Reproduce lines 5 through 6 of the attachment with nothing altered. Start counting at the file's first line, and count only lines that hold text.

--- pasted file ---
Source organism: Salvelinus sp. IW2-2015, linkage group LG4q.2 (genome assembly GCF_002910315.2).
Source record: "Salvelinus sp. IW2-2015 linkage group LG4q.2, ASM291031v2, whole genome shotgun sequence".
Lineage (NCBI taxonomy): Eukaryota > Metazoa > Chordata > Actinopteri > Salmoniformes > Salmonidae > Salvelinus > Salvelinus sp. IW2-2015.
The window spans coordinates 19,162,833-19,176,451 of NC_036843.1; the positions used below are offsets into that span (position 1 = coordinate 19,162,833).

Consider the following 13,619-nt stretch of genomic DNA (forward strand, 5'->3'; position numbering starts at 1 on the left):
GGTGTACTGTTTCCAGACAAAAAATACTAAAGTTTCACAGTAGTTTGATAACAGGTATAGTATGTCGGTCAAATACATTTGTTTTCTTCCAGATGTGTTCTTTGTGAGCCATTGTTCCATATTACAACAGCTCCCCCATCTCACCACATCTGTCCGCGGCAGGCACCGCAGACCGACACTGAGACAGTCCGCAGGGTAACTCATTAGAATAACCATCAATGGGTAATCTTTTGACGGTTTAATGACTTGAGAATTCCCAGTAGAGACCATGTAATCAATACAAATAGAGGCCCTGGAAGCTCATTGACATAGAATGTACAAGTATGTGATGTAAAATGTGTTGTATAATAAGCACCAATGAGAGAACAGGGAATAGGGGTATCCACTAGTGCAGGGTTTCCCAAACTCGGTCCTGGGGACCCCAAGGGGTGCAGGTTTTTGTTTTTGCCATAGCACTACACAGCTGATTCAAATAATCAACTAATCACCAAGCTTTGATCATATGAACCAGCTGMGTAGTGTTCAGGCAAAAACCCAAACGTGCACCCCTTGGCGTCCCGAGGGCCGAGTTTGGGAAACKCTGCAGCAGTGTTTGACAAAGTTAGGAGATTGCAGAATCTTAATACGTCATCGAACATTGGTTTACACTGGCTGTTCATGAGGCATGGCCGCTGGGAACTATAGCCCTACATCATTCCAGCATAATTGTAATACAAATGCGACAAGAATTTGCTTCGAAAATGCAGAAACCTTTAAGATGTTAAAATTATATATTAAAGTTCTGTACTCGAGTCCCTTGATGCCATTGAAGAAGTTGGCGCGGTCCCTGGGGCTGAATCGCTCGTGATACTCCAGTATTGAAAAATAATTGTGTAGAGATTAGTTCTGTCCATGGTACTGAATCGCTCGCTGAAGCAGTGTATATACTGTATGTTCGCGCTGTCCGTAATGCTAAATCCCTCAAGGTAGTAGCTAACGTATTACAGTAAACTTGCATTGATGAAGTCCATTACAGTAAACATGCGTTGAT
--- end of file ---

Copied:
Consider the following 13,619-nt stretch of genomic DNA (forward strand, 5'->3'; position numbering starts at 1 on the left):
GGTGTACTGTTTCCAGACAAAAAATACTAAAGTTTCACAGTAGTTTGATAACAGGTATAGTATGTCGGTCAAATACATTTGTTTTCTTCCAGATGTGTTCTTTGTGAGCCATTGTTCCATATTACAACAGCTCCCCCATCTCACCACATCTGTCCGCGGCAGGCACCGCAGACCGACACTGAGACAGTCCGCAGGGTAACTCATTAGAATAACCATCAATGGGTAATCTTTTGACGGTTTAATGACTTGAGAATTCCCAGTAGAGACCATGTAATCAATACAAATAGAGGCCCTGGAAGCTCATTGACATAGAATGTACAAGTATGTGATGTAAAATGTGTTGTATAATAAGCACCAATGAGAGAACAGGGAATAGGGGTATCCACTAGTGCAGGGTTTCCCAAACTCGGTCCTGGGGACCCCAAGGGGTGCAGGTTTTTGTTTTTGCCATAGCACTACACAGCTGATTCAAATAATCAACTAATCACCAAGCTTTGATCATATGAACCAGCTGMGTAGTGTTCAGGCAAAAACCCAAACGTGCACCCCTTGGCGTCCCGAGGGCCGAGTTTGGGAAACKCTGCAGCAGTGTTTGACAAAGTTAGGAGATTGCAGAATCTTAATACGTCATCGAACATTGGTTTACACTGGCTGTTCATGAGGCATGGCCGCTGGGAACTATAGCCCTACATCATTCCAGCATAATTGTAATACAAATGCGACAAGAATTTGCTTCGAAAATGCAGAAACCTTTAAGATGTTAAAATTATATATTAAAGTTCTGTACTCGAGTCCCTTGATGCCATTGAAGAAGTTGGCGCGGTCCCTGGGGCTGAATCGCTCGTGATACTCCAGTATTGAAAAATAATTGTGTAGAGATTAGTTCTGTCCATGGTACTGAATCGCTCGCTGAAGCAGTGTATATACTGTATGTTCGCGCTGTCCGTAATGCTAAATCCCTCAAGGTAGTAGCTAACGTATTACAGTAAACTTGCATTGATGAAGTCCATTACAGTAAACATGCGTTGAT